The other 10 are Reps. Ron Paul (Texas), Timothy Johnson (Ill.), Connie Mack (Fla.), Tom McClintock (Calif.), Tom Graves (Ga.), Paul Broun (Ga.), Jason Chaffetz (Utah), Steve King (Iowa), Michele Bachmann (Minn.) and Joe Wilson (S.C.). All 12 legislators consistently opposed their leaders at key moments during the House GOP’s first year back in the majority since 2006.

NDAA: How bad can it be?

With Congress passing the NDAA, the question many ask is simple: How bad will/can it get?  It’s a fair question.  While the constitutional questions this bill raises are a topic of debate amongst the talking heads and various other politicos, the average person must ask that simple question.

The NDAA essentially turns the entire United States into a warzone for the purposes of combating terrorism.  It also gives the government extra-constitutional powers for this very same purpose. Officially, this is about Al Qaeda and “associated forces”, whatever that means.

The thing is, when you look at how Obama’s White House has defined “domestic terrorists”, one is left to wonder when will they decide to define “associated forces” to include domestic terrorists.  Honestly, I don’t think it would take very long, and as there is no due process, it’s unlikely that the courts will get a say on this for a very long time.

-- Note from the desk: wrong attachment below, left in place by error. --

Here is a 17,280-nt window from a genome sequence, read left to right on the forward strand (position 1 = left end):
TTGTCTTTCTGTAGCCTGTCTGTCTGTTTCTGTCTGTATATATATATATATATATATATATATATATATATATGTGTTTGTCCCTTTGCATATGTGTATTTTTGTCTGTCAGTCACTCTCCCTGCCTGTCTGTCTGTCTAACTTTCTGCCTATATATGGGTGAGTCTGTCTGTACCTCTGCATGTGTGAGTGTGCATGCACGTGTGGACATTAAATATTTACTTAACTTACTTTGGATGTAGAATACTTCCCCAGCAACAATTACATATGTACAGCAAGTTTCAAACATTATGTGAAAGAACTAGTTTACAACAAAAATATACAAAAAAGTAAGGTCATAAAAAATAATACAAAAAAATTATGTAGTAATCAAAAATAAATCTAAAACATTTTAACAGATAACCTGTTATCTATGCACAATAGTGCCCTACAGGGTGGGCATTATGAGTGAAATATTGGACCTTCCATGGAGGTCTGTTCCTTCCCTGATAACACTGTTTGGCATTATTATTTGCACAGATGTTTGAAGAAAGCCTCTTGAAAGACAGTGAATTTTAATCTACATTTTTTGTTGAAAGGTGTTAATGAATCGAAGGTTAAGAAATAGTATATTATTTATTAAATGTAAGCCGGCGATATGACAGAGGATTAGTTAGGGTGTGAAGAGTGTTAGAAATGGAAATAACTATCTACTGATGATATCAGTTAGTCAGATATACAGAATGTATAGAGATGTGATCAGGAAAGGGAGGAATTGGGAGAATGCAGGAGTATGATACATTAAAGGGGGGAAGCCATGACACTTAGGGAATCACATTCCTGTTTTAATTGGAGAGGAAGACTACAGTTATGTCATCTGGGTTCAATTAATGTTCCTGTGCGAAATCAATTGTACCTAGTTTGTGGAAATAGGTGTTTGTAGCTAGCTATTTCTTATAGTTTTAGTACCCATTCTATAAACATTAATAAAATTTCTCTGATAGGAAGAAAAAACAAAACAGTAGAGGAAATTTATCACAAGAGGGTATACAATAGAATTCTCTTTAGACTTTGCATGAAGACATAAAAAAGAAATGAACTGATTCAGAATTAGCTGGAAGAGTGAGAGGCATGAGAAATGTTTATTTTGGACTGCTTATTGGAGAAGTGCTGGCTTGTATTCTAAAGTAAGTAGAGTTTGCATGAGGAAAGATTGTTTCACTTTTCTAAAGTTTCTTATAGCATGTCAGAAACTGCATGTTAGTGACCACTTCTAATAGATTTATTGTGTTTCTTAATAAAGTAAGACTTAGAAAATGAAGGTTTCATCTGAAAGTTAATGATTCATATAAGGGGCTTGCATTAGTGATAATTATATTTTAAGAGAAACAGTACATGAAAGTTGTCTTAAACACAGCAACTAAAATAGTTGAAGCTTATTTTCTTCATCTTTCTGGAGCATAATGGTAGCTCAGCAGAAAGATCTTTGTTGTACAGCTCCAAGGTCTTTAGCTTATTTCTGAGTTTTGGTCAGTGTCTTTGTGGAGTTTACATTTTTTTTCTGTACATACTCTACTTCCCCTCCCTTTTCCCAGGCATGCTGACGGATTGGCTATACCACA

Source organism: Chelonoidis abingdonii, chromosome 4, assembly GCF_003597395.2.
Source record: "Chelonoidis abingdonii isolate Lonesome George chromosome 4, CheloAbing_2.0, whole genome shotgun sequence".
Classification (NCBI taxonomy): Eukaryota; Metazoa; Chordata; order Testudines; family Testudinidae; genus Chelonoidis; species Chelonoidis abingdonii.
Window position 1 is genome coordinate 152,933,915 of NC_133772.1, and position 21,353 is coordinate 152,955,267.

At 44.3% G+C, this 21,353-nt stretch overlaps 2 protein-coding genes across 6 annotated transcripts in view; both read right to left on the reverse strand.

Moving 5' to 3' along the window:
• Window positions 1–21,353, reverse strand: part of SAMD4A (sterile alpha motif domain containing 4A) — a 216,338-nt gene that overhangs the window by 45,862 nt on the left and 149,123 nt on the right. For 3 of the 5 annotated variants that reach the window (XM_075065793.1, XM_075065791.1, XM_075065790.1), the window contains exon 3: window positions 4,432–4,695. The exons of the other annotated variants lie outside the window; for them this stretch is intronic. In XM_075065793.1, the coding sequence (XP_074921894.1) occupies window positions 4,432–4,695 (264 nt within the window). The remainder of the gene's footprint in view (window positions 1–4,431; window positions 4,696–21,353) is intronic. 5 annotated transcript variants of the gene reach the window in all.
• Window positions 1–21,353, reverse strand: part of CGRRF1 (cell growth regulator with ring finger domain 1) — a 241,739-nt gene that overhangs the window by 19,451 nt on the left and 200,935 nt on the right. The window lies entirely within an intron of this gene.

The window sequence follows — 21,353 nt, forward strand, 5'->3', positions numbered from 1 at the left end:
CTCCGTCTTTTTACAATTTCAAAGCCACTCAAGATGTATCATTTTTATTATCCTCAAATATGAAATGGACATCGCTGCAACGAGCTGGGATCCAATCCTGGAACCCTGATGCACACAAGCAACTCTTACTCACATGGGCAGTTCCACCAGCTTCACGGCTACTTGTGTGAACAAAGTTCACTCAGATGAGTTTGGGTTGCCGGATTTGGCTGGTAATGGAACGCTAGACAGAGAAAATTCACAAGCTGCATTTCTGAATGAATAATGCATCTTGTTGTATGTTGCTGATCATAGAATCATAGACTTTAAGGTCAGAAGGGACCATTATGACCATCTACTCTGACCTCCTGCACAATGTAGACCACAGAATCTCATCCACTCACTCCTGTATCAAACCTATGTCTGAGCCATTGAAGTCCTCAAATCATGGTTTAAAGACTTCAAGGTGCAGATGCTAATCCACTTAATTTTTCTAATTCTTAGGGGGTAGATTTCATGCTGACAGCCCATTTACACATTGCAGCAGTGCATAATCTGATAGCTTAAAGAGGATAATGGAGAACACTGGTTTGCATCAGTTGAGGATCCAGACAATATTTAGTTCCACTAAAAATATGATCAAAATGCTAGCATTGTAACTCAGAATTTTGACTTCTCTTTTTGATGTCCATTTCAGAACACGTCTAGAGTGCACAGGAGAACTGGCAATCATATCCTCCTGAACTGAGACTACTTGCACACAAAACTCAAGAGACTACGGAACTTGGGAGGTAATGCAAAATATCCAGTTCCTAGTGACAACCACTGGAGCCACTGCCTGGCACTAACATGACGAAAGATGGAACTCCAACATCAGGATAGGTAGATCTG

So the first thing we have to understand is, “what is a domestic terrorist”?

((5) the term `domestic terrorism’ means activities that—

Assassinations, Spying and The Constitution: ACLU President Susan Herman Talks Big Govt and Liberty

See Video

NDAA moving forward in Congress

The very same week Gallup released a poll showing that fear and distrust of the federal government is at a near record high, the Congress is poised to move forward on the National Defense Authorization Act, which would allow for the indefinite detention of Americans:

Congress is pressing ahead with a massive $662 billion defense bill that requires military custody for terrorism suspects linked to al-Qaida, including those captured within the U.S., with lawmakers hoping their last-minute revisions will mollify President Barack Obama and eliminate a veto threat.

Leaders of the House and Senate Armed Services Committees announced late Monday that they had reached agreement on the policy-setting legislation that had gotten caught up in an escalating fight on whether to treat suspected terrorists as prisoners of war or criminals in the civilian justice system.

Responding to personal appeals from Obama and his national security team, the lawmakers added language on national security waivers and other changes that they hoped would ensure administration support for the overall bill.

“I assured the president that we were working on additional assurances, that the concerns were not accurate,” Senate Armed Services Committee Chairman Carl Levin, D-Mich., who spoke to Obama last week, told reporters at a news conference. “That we’d do everything we could to make sure they were allayed, and met.”

White House officials said Tuesday they were reviewing the bill. It was unclear whether they would hold firm on the veto threat.